Alliance Honors Security Officers Who Go Above and Beyond the Call
The Downtown Alliance continued a decades-long tradition on Thursday by honoring members of its Public Safety Officer program who have rendered meritorious service in the last year. In a ceremony held at the White Horse Tavern on Bridge Street, Alliance president Jessica Lappin observed, “this is one of my favorite yearly traditions because our Public Safety team has a positive impact on our neighborhood every day, in so many different ways. They serve as our eyes and ears on the street and continually make a difference.”
Among the 2023 honorees were Supervisor Francisco Rosario and Officer Nyeisha Als, who launched a search for a missing 12-year-old boy at Bowling Green on March 16, 2022. When the child’s mother told Mr. Rosario that her son had an Apple watch, the offers were able to pinpoint his location using the Find My app, and reunite the child with his mother.
Last September, Officer Nathan Turner was on patrol at the Bowling Green train station, when he came to the aid of an elderly man, who had been slashed in the face with a machete. Mr. Turner was able to ascertain that the female perpetrator was still in the station, and assisted MTA police officers in identifying her, which led to her arrest.
On the afternoon of June 30, Officer Darrell Joseph was approached by the manager of Bobby Van’s Steakhouse on Broad Street, who requested assistance with a man who was acting erratically in the restaurant’s outdoor dining area. When the man became violent, the Alliance’s dispatch center summoned the NYPD, which took him to Bellevue Hospital for observation.
Officer Theresa Seignious came the assistance of a man in distress on a Lower Manhattan street on the morning of July 22. When it was determined that he was having a heart attack, Ms. Seignious called for an ambulance, which took him to NewYork-Presbyterian Lower Manhattan Hospital for treatment.
Supervisor Shawn Soto was flagged down last November by a man who was bleeding from his face, and explained that he had been the victim of a robbery. Mr. Soto worked with officers from the NYPD First Precinct to launch a canvas of the area, which led to the arrest of a suspect a few minutes later.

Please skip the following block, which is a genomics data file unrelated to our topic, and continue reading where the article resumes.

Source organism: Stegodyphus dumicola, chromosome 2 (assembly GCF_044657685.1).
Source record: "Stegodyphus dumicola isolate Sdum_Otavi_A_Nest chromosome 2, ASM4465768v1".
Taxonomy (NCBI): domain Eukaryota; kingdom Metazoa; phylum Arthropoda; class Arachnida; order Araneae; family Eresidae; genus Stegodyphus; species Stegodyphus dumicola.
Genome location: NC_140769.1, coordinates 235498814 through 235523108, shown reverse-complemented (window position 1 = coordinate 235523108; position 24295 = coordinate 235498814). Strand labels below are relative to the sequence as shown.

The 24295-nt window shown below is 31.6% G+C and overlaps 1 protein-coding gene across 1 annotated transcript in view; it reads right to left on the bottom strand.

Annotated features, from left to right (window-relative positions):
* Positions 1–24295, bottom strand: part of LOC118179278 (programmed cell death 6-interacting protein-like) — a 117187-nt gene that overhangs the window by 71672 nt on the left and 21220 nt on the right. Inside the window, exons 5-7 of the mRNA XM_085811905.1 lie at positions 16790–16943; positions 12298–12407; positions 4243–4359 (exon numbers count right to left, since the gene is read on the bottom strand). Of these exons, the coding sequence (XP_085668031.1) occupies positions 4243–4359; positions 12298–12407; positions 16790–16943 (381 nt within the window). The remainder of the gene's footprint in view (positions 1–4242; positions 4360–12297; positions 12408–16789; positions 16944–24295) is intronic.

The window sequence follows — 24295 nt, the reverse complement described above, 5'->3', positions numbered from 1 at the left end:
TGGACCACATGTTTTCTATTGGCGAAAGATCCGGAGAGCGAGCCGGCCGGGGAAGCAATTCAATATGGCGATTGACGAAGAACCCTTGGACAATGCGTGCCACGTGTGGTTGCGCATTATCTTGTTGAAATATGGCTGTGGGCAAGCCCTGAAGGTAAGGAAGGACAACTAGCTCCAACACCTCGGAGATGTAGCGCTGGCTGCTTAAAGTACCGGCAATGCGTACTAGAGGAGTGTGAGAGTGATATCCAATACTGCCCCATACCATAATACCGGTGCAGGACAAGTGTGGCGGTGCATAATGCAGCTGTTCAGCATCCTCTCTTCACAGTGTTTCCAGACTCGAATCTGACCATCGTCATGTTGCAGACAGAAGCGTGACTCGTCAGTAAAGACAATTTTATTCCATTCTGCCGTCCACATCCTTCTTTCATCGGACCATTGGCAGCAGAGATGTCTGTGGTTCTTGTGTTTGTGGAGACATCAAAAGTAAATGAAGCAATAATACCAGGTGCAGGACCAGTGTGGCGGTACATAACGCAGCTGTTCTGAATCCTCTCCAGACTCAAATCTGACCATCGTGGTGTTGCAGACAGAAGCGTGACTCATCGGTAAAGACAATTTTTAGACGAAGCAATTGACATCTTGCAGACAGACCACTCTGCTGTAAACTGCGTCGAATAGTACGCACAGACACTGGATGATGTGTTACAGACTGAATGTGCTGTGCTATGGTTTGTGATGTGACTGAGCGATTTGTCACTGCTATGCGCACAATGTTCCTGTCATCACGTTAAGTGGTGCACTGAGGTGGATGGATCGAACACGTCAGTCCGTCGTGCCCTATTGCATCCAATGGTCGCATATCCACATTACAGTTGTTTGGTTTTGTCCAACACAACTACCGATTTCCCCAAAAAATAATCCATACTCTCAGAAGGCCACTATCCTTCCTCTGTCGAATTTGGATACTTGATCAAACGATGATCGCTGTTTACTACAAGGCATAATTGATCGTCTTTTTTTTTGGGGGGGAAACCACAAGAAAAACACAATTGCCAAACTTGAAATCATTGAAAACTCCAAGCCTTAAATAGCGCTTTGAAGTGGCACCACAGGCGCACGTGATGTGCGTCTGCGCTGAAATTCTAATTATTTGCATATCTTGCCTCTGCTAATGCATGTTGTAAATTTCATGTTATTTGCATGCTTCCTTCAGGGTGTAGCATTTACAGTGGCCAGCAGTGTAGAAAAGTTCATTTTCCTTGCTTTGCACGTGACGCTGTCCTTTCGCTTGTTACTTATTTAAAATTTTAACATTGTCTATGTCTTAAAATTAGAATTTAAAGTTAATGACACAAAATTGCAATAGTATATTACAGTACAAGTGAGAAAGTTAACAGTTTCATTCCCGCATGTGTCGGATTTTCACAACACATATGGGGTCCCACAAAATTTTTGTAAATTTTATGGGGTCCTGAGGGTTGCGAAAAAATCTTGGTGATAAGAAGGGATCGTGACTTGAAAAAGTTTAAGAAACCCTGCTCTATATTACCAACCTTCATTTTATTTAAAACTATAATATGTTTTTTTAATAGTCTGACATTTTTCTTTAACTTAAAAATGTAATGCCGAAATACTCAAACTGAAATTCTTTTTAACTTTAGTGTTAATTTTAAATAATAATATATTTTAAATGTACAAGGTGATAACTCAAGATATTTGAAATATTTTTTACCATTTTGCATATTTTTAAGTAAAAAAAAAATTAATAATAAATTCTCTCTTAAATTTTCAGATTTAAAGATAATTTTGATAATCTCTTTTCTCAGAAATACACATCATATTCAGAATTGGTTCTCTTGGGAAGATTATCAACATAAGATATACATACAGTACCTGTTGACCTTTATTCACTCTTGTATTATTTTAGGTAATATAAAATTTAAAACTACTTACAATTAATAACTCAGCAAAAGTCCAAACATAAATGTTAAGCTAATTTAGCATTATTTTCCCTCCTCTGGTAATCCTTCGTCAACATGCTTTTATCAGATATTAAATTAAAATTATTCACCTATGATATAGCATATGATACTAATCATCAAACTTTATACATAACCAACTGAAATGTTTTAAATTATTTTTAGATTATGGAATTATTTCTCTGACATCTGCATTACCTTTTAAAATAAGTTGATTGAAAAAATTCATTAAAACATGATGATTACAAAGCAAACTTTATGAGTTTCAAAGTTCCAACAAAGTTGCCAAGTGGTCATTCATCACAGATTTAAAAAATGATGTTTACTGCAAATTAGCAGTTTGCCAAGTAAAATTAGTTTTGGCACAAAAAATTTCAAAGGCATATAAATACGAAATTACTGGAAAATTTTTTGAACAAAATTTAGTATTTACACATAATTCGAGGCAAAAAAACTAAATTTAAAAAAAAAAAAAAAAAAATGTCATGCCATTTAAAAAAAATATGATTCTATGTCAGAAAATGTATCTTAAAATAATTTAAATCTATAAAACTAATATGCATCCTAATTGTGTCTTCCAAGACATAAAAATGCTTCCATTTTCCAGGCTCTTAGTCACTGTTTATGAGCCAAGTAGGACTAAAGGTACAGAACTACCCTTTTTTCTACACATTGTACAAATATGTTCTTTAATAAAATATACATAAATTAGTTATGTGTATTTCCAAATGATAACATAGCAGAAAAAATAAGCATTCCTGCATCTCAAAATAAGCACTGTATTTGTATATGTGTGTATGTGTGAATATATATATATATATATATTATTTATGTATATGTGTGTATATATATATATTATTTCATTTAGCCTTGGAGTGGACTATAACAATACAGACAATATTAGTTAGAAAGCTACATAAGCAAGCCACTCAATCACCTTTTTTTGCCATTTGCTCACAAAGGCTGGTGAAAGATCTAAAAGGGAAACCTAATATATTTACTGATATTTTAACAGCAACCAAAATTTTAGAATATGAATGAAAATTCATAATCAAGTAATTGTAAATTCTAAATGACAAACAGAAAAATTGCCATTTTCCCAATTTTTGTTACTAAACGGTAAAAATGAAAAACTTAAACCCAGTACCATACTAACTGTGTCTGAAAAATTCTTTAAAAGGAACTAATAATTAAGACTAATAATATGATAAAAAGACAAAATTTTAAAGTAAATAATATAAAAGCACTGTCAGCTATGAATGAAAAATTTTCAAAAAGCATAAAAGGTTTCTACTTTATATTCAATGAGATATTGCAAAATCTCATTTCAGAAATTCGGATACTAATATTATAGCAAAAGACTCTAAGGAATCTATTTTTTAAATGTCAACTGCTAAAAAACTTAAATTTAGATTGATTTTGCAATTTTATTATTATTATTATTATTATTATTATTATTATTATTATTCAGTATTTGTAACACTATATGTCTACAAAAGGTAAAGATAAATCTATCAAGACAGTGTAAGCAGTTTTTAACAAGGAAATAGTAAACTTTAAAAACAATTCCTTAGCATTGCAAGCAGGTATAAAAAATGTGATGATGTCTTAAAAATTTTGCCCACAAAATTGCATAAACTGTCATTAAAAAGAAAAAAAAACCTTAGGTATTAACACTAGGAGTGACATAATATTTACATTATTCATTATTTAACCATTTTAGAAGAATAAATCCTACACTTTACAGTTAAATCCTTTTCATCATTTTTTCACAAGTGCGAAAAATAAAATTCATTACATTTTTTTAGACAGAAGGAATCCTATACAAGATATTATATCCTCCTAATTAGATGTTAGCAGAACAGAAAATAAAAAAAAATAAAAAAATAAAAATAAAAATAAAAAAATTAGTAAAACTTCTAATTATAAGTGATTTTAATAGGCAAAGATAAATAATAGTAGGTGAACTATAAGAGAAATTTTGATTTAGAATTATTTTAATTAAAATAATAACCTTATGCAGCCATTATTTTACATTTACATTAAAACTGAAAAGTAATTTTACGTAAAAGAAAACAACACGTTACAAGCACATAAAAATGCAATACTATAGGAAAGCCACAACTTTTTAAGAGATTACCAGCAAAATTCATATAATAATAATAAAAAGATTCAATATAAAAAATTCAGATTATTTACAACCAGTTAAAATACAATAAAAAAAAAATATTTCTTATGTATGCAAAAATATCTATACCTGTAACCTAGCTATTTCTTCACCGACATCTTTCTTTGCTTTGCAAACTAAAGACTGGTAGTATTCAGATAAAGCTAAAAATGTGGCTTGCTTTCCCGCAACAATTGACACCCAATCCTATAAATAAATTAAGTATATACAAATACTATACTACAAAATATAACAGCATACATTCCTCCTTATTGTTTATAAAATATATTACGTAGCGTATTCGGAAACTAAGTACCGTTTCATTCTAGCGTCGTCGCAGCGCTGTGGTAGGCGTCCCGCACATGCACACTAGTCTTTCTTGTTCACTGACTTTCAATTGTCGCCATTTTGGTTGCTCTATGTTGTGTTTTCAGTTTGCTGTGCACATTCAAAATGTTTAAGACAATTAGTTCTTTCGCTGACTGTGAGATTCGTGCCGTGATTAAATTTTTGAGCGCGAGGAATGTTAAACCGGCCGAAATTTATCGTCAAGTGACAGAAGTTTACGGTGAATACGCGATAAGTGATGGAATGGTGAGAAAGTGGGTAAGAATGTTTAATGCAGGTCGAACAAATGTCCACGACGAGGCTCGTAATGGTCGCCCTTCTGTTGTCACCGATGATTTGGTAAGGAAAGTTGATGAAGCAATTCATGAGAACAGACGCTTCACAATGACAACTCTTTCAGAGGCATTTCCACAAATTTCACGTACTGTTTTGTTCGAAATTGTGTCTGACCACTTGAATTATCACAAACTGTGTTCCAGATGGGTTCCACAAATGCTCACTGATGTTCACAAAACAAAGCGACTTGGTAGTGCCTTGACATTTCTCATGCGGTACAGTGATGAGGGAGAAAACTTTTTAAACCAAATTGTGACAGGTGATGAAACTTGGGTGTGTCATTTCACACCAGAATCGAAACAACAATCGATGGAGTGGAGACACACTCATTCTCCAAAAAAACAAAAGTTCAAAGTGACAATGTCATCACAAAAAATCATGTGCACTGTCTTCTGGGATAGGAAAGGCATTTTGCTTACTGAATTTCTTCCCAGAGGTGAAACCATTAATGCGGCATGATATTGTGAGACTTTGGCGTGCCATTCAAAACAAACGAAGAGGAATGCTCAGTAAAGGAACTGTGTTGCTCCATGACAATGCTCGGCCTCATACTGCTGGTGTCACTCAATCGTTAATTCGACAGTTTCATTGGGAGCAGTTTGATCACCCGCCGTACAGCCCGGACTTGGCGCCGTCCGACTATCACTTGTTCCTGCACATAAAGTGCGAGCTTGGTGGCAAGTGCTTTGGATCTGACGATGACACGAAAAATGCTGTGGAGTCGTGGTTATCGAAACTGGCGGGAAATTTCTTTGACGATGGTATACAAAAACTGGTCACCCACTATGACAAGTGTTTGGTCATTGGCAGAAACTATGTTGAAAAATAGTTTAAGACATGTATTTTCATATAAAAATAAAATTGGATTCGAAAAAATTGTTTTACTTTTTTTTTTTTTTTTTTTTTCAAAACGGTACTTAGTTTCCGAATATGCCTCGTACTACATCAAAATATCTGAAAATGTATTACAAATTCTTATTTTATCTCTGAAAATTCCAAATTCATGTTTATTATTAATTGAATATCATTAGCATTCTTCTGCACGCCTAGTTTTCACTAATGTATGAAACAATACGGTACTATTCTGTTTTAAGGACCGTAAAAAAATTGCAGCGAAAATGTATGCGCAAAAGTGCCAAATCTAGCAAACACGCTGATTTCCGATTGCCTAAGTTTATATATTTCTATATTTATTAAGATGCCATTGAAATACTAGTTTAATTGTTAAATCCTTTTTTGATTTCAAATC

The Alliance’s 40 safety and security personnel undergo a level of training that some might find surprising. Several have attended multi-week programs provided by the New York Police Department and the Federal Bureau of Investigation. In the nearly 20 years that the Alliance has been fielding Public Safety Officers, crime in Lower Manhattan has dropped considerably and the residential population has nearly doubled. The group’s mission has also changed with the times. Today, in addition to counterterrorism training, the Alliance’s public safety team is coached on providing Lower Manhattan’s millions of annual tourists with directions, district maps, and recommendations on local attractions. They also respond as a unit to grave crises, such as 2012’s Hurricane Sandy, when eight officers remained at their posts for 72 consecutive hours, providing crucial on-the-ground updates in real time about weather conditions, street closures, and flood impacts in Lower Manhattan.
The mission of the Downtown Alliance—manager of the business improvement district, or BID, that serves the area from City Hall to the Battery, and from the East River to West Street—is to enhance Lower Manhattan for businesses, residents, and visitors. Among the services provided by the Alliance that Lower Manhattan residents especially prize is the Downtown Connection bus, which shuttles passengers free of charge, seven days a week, between 35 local stops that link Lower Manhattan residential neighborhoods with business and shopping districts.